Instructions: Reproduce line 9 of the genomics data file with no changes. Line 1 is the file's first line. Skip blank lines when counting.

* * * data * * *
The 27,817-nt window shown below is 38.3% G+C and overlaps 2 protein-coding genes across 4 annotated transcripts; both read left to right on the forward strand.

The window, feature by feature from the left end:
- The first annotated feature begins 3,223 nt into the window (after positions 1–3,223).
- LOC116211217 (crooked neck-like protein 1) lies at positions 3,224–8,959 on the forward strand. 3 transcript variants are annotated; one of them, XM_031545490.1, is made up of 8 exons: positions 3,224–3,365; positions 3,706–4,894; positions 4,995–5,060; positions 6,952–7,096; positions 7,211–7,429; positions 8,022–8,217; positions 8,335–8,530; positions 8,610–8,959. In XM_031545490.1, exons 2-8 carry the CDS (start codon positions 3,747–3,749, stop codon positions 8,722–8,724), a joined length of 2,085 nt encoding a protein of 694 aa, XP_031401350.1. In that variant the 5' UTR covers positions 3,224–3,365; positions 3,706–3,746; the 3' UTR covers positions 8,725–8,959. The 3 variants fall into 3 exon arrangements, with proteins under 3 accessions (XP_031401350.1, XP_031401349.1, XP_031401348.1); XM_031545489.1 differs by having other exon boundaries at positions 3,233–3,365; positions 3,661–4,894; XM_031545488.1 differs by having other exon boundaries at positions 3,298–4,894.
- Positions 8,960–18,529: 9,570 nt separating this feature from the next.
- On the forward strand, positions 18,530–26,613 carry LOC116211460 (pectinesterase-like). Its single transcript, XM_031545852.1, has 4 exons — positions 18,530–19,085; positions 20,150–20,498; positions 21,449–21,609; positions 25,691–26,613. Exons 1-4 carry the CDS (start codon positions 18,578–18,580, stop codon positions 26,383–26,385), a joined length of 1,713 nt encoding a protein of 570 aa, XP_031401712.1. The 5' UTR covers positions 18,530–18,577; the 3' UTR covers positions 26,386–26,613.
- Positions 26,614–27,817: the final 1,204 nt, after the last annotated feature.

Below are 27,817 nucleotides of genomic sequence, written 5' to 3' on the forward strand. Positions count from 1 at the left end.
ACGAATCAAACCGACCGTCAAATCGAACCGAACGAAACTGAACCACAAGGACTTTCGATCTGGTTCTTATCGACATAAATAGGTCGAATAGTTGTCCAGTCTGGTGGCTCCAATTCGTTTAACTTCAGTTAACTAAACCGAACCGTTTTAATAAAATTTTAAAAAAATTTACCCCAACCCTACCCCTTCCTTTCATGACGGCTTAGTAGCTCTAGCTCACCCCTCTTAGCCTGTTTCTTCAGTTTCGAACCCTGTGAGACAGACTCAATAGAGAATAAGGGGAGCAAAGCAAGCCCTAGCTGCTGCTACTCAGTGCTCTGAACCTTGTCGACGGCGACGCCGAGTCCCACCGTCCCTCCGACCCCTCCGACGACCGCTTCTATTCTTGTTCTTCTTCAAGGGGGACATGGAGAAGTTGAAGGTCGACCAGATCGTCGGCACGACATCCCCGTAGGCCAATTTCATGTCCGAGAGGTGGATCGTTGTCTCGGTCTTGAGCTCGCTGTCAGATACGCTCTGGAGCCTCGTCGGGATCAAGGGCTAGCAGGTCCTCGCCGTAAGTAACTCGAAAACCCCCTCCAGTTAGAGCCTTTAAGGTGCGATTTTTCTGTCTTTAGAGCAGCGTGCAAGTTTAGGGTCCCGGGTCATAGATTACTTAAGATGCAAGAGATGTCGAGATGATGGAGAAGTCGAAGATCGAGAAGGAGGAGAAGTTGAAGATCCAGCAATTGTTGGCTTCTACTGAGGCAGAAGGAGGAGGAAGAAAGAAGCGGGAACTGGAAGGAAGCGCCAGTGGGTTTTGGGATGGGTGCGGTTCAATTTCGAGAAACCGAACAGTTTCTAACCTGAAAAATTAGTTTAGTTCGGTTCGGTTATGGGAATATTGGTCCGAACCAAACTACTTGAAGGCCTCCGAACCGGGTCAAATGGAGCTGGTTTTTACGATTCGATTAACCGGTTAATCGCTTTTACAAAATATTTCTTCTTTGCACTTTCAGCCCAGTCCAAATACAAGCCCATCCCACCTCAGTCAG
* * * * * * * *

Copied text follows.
ACGAATCAAACCGACCGTCAAATCGAACCGAACGAAACTGAACCACAAGGACTTTCGATCTGGTTCTTATCGACATAAATAGGTCGAATAGTTGTCCAGTCTGGTGGCTCCAATTCGTTTAACTTCAGTTAACTAAACCGAACCGTTTTAATAAAATTTTAAAAAAATTTACCCCAACCCTACCCCTTCCTTTCATGACGGCTTAGTAGCTCTAGCTCACCCCTCTTAGCCTGTTTCTTCAGTTTCGAACCCTGTGAGACAGACTCAATAGAGAATAAGGGGAGCAAAGCAAGCCCTAGCTGCTGCTACTCAGTGCTCTGAACCTTGTCGACGGCGACGCCGAGTCCCACCGTCCCTCCGACCCCTCCGACGACCGCTTCTATTCTTGTTCTTCTTCAAGGGGGACATGGAGAAGTTGAAGGTCGACCAGATCGTCGGCACGACATCCCCGTAGGCCAATTTCATGTCCGAGAGGTGGATCGTTGTCTCGGTCTTGAGCTCGCTGTCAGATACGCTCTGGAGCCTCGTCGGGATCAAGGGCTAGCAGGTCCTCGCCGTAAGTAACTCGAAAACCCCCTCCAGTTAGAGCCTTTAAGGTGCGATTTTTCTGTCTTTAGAGCAGCGTGCAAGTTTAGGGTCCCGGGTCATAGATTACTTAAGATGCAAGAGATGTCGAGATGATGGAGAAGTCGAAGATCGAGAAGGAGGAGAAGTTGAAGATCCAGCAATTGTTGGCTTCTACTGAGGCAGAAGGAGGAGGAAGAAAGAAGCGGGAACTGGAAGGAAGCGCCAGTGGGTTTTGGGATGGGTGCGGTTCAATTTCGAGAAACCGAACAGTTTCTAACCTGAAAAATTAGTTTAGTTCGGTTCGGTTATGGGAATATTGGTCCGAACCAAACTACTTGAAGGCCTCCGAACCGGGTCAAATGGAGCTGGTTTTTACGATTCGATTAACCGGTTAATCGCTTTTACAAAATATTTCTTCTTTGCACTTTCAGCCCAGTCCAAATACAAGCCCATCCCACCTCAGTCAG